Alexander Drilon, MD, discusses the utility of brigatinib in ALK-positive non–small cell lung cancer.
Alexander Drilon, MD, research director, Early Drug Development, Memorial Sloan Kettering Cancer Center, discusses the utility of brigatinib (Alunbrig) in ALK-positive non—small cell lung cancer (NSCLC).
Brigatinib is a next-generation TKI designed to have activity against wild-type ALK fusions and other treatment-related resistance mechanisms, says Drilon. In April 2017, the FDA granted an accelerated approval to brigatinib for the treatment of patients with ALK-positive metastatic NSCLC who are resistant to or intolerant of crizotinib (Xalkori).
Updated results from the randomized phase III ALTA-1L trial show that brigatinib leads to superior progression-free survival versus the prior standard of care crizotinib in patients with advanced ALK-positive NSCLC who had not received a prior ALK inhibitor. Findings from the trial showed that brigatinib led to a 51% reduction in the risk of disease progression or death versus crizotinib by blinded independent review committee (BIRC) assessment (HR, 0.49; 95% CI, 0.35-0.68; log-rank P <.0001).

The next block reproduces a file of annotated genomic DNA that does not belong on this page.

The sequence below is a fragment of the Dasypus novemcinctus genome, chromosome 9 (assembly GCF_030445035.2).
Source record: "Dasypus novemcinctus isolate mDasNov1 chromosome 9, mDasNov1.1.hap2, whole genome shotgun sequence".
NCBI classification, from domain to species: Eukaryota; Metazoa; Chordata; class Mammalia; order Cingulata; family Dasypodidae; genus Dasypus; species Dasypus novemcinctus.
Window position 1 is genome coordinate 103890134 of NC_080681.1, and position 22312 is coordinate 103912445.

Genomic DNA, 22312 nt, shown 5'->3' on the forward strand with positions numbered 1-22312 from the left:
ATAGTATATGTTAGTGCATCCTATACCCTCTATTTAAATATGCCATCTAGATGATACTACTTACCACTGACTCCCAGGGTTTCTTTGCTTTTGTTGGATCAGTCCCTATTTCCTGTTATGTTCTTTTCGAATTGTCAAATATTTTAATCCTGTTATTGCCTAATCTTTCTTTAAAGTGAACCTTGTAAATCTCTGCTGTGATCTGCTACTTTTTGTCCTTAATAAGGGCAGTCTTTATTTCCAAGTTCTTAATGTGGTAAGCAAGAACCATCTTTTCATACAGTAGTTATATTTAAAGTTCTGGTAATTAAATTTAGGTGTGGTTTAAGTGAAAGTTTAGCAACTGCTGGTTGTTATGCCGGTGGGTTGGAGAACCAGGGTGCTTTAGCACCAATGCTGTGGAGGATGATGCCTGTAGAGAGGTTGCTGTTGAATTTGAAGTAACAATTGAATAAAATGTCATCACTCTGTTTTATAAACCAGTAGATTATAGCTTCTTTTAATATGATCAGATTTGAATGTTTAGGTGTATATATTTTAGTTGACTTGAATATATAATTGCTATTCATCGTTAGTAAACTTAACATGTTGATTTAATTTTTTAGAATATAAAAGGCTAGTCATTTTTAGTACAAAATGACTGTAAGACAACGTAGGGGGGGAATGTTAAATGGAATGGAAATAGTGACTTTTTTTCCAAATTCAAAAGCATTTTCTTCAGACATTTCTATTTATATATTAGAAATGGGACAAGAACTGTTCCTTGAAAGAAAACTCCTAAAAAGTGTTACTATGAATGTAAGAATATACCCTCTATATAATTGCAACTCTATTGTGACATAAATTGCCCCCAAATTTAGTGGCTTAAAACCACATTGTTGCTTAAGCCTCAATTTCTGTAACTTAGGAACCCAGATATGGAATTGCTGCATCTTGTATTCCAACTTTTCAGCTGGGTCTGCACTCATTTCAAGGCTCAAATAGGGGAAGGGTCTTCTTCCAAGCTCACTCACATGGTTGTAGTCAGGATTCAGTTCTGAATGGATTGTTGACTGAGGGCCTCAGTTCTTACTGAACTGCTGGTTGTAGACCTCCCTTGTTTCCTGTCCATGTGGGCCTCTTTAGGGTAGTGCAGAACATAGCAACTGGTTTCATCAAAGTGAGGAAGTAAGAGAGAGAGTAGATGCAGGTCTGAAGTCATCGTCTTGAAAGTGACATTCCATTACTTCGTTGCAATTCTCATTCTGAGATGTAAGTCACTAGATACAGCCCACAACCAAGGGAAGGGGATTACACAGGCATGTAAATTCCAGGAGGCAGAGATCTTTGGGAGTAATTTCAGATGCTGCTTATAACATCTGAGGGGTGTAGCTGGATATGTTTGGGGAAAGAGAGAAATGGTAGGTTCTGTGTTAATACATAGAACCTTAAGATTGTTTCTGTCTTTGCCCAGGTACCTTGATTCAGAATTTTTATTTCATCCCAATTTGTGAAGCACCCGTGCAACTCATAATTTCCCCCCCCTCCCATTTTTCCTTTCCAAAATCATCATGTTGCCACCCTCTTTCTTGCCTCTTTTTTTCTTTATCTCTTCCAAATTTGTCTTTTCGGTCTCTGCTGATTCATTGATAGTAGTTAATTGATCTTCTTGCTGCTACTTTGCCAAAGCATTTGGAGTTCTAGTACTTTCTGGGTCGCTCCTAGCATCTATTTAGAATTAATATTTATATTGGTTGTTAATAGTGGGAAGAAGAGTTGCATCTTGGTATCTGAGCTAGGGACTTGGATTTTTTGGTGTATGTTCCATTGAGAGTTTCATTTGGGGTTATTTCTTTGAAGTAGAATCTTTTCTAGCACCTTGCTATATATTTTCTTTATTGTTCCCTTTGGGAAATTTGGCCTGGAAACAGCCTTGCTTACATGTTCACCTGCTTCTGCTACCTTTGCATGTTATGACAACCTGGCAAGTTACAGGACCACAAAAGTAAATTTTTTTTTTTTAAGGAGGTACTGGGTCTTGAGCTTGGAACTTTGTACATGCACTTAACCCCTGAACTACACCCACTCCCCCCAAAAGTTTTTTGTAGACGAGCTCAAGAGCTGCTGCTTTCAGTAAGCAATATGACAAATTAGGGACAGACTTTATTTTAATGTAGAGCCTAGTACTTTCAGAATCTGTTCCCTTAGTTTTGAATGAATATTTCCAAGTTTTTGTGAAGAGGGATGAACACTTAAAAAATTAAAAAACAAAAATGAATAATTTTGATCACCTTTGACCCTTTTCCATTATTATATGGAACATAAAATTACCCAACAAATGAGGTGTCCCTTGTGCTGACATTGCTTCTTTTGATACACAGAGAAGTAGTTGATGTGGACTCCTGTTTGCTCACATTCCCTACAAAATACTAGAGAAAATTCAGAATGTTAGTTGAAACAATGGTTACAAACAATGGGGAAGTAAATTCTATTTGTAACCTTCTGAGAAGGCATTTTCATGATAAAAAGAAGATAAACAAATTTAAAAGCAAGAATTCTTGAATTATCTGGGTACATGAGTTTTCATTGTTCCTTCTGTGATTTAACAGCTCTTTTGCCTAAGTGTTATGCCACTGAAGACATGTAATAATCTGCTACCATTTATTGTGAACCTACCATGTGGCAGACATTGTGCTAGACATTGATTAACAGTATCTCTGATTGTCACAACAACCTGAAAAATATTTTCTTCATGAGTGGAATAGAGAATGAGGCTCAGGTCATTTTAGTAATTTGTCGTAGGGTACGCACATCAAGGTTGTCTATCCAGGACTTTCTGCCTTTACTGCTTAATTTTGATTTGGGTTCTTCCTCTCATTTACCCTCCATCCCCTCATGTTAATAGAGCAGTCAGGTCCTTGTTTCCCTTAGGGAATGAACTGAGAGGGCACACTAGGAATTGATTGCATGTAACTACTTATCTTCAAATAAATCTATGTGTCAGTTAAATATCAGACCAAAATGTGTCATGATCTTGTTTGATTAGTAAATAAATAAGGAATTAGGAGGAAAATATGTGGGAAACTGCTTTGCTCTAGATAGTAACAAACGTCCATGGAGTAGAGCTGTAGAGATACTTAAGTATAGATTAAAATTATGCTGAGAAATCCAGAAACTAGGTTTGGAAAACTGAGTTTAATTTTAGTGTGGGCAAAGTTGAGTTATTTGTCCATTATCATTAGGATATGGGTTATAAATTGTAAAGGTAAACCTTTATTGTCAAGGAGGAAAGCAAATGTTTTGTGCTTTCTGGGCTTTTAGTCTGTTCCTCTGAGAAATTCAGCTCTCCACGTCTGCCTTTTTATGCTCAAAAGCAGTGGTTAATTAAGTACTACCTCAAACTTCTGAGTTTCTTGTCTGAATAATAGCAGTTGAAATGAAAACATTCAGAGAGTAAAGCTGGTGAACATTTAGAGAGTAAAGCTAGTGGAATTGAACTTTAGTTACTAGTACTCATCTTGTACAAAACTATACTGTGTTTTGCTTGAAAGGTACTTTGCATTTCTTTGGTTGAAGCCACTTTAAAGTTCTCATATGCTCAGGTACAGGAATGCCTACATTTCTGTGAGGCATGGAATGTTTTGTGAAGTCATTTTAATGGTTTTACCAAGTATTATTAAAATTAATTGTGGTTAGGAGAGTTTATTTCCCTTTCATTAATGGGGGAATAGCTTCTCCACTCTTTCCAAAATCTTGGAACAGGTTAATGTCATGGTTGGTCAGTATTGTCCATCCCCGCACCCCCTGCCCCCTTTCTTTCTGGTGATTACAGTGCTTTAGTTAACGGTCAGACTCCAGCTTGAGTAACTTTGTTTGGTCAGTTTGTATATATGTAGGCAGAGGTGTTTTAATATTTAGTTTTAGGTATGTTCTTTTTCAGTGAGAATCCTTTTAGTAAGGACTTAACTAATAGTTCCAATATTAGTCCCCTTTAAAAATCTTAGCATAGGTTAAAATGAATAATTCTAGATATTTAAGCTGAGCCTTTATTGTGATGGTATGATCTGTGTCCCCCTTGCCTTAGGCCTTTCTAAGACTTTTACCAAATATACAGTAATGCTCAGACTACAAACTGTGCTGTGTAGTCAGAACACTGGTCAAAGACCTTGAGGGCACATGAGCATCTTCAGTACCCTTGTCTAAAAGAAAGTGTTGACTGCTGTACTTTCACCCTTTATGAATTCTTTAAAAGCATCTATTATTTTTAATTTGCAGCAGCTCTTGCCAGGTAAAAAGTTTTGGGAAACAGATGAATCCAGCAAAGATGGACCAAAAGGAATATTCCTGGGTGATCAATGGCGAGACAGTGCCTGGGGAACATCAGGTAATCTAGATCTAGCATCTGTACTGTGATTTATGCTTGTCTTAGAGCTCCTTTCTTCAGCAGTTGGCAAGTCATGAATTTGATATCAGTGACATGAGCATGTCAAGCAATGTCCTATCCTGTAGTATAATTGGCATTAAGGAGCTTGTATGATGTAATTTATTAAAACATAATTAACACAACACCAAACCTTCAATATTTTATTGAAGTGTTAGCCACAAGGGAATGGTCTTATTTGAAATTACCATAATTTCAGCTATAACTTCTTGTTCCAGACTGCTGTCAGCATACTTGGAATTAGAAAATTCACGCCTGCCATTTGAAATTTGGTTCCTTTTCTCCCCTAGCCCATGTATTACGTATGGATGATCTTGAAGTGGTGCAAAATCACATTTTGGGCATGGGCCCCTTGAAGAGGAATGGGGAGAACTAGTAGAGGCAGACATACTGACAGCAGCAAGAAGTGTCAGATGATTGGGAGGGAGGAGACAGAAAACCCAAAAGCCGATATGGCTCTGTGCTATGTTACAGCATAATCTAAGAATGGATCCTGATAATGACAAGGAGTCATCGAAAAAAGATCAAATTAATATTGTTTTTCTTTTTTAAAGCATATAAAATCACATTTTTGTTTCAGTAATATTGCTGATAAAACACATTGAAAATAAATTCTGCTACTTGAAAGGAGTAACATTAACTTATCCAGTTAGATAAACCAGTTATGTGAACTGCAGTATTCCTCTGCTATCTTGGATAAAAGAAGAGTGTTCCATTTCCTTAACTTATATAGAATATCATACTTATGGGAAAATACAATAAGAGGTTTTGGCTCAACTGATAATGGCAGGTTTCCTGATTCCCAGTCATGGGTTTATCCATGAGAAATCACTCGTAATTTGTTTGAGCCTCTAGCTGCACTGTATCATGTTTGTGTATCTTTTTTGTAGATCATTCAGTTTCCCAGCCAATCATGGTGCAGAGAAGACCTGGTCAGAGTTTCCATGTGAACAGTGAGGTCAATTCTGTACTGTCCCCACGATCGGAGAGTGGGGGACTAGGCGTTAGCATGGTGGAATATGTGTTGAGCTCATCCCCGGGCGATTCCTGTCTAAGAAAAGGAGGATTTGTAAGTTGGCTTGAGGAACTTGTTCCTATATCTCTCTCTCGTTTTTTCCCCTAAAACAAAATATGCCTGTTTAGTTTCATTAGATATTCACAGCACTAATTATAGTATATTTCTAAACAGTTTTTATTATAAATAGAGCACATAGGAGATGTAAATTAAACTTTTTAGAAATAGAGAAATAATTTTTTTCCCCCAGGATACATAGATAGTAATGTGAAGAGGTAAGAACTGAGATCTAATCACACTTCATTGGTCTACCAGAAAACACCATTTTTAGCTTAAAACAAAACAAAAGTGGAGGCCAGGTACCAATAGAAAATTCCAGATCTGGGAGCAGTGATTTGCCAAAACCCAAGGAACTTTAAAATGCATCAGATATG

The BIRC-assessed median progression-free survival was 24.0 months (95% CI, 18.5—NE) with brigatinib versus 11.0 months (95% CI, 9.2-12.9) with crizotinib. The BIRC-assessed objective response rate was 74% and 62% with brigatinib and crizotinib, respectively.
Additionally, brigatinib demonstrated meaningful central nervous system activity and led to a 69% reduction in the risk of intracranial disease progression or death in patients who had brain metastases at baseline (HR, 0.31; 95% CI, 0.17-0.56).